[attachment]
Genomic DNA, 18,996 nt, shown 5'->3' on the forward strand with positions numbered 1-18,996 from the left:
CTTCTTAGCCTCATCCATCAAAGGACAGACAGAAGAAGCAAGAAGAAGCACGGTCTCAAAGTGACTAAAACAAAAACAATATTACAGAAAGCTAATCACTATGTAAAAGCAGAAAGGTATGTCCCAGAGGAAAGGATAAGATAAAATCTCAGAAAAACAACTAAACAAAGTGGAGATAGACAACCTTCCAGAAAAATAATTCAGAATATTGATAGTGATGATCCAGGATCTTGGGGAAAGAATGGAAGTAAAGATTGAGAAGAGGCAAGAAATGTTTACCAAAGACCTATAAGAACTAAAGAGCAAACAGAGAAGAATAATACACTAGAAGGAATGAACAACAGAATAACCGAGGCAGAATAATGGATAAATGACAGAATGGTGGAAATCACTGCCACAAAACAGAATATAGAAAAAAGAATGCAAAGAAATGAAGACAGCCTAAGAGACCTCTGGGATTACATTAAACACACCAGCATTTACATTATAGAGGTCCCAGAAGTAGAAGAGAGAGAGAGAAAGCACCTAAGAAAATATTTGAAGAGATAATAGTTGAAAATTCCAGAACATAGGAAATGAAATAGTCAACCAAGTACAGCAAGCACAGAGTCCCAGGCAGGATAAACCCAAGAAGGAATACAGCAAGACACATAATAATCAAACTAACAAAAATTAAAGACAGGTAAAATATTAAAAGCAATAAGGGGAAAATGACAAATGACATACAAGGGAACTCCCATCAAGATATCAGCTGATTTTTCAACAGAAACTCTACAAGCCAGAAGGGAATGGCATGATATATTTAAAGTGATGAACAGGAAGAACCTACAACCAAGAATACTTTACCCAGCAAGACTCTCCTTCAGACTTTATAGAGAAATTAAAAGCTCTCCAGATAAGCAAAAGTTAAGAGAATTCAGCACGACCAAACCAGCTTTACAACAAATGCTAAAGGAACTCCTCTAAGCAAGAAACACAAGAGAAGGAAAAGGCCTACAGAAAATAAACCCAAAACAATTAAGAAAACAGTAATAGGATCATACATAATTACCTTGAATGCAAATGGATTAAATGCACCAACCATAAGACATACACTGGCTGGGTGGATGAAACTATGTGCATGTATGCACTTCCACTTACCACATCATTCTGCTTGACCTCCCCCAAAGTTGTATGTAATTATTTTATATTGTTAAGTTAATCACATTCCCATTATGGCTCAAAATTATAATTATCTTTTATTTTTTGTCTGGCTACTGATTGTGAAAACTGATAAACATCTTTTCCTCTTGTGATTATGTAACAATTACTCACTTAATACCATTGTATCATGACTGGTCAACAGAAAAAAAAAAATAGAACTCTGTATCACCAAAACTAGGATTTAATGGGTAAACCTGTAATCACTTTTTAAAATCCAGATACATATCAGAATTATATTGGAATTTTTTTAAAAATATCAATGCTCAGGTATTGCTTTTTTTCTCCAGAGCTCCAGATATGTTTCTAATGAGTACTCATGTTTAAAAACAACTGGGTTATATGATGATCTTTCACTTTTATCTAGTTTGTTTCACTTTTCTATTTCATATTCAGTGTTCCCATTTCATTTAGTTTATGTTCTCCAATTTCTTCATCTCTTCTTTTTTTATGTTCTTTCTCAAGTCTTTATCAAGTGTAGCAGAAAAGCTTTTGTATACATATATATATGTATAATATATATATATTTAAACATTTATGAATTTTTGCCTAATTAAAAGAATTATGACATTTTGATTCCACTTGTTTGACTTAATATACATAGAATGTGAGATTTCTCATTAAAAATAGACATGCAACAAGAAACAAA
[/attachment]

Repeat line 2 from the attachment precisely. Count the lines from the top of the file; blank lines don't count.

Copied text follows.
CTTCTTAGCCTCATCCATCAAAGGACAGACAGAAGAAGCAAGAAGAAGCACGGTCTCAAAGTGACTAAAACAAAAACAATATTACAGAAAGCTAATCACTATGTAAAAGCAGAAAGGTATGTCCCAGAGGAAAGGATAAGATAAAATCTCAGAAAAACAACTAAACAAAGTGGAGATAGACAACCTTCCAGAAAAATAATTCAGAATATTGATAGTGATGATCCAGGATCTTGGGGAAAGAATGGAAGTAAAGATTGAGAAGAGGCAAGAAATGTTTACCAAAGACCTATAAGAACTAAAGAGCAAACAGAGAAGAATAATACACTAGAAGGAATGAACAACAGAATAACCGAGGCAGAATAATGGATAAATGACAGAATGGTGGAAATCACTGCCACAAAACAGAATATAGAAAAAAGAATGCAAAGAAATGAAGACAGCCTAAGAGACCTCTGGGATTACATTAAACACACCAGCATTTACATTATAGAGGTCCCAGAAGTAGAAGAGAGAGAGAGAAAGCACCTAAGAAAATATTTGAAGAGATAATAGTTGAAAATTCCAGAACATAGGAAATGAAATAGTCAACCAAGTACAGCAAGCACAGAGTCCCAGGCAGGATAAACCCAAGAAGGAATACAGCAAGACACATAATAATCAAACTAACAAAAATTAAAGACAGGTAAAATATTAAAAGCAATAAGGGGAAAATGACAAATGACATACAAGGGAACTCCCATCAAGATATCAGCTGATTTTTCAACAGAAACTCTACAAGCCAGAAGGGAATGGCATGATATATTTAAAGTGATGAACAGGAAGAACCTACAACCAAGAATACTTTACCCAGCAAGACTCTCCTTCAGACTTTATAGAGAAATTAAAAGCTCTCCAGATAAGCAAAAGTTAAGAGAATTCAGCACGACCAAACCAGCTTTACAACAAATGCTAAAGGAACTCCTCTAAGCAAGAAACACAAGAGAAGGAAAAGGCCTACAGAAAATAAACCCAAAACAATTAAGAAAACAGTAATAGGATCATACATAATTACCTTGAATGCAAATGGATTAAATGCACCAACCATAAGACATACACTGGCTGGGTGGATGAAACTATGTGCATGTATGCACTTCCACTTACCACATCATTCTGCTTGACCTCCCCCAAAGTTGTATGTAATTATTTTATATTGTTAAGTTAATCACATTCCCATTATGGCTCAAAATTATAATTATCTTTTATTTTTTGTCTGGCTACTGATTGTGAAAACTGATAAACATCTTTTCCTCTTGTGATTATGTAACAATTACTCACTTAATACCATTGTATCATGACTGGTCAACAGAAAAAAAAAAATAGAACTCTGTATCACCAAAACTAGGATTTAATGGGTAAACCTGTAATCACTTTTTAAAATCCAGATACATATCAGAATTATATTGGAATTTTTTTAAAAATATCAATGCTCAGGTATTGCTTTTTTTCTCCAGAGCTCCAGATATGTTTCTAATGAGTACTCATGTTTAAAAACAACTGGGTTATATGATGATCTTTCACTTTTATCTAGTTTGTTTCACTTTTCTATTTCATATTCAGTGTTCCCATTTCATTTAGTTTATGTTCTCCAATTTCTTCATCTCTTCTTTTTTTATGTTCTTTCTCAAGTCTTTATCAAGTGTAGCAGAAAAGCTTTTGTATACATATATATATGTATAATATATATATATTTAAACATTTATGAATTTTTGCCTAATTAAAAGAATTATGACATTTTGATTCCACTTGTTTGACTTAATATACATAGAATGTGAGATTTCTCATTAAAAATAGACATGCAACAAGAAACAAA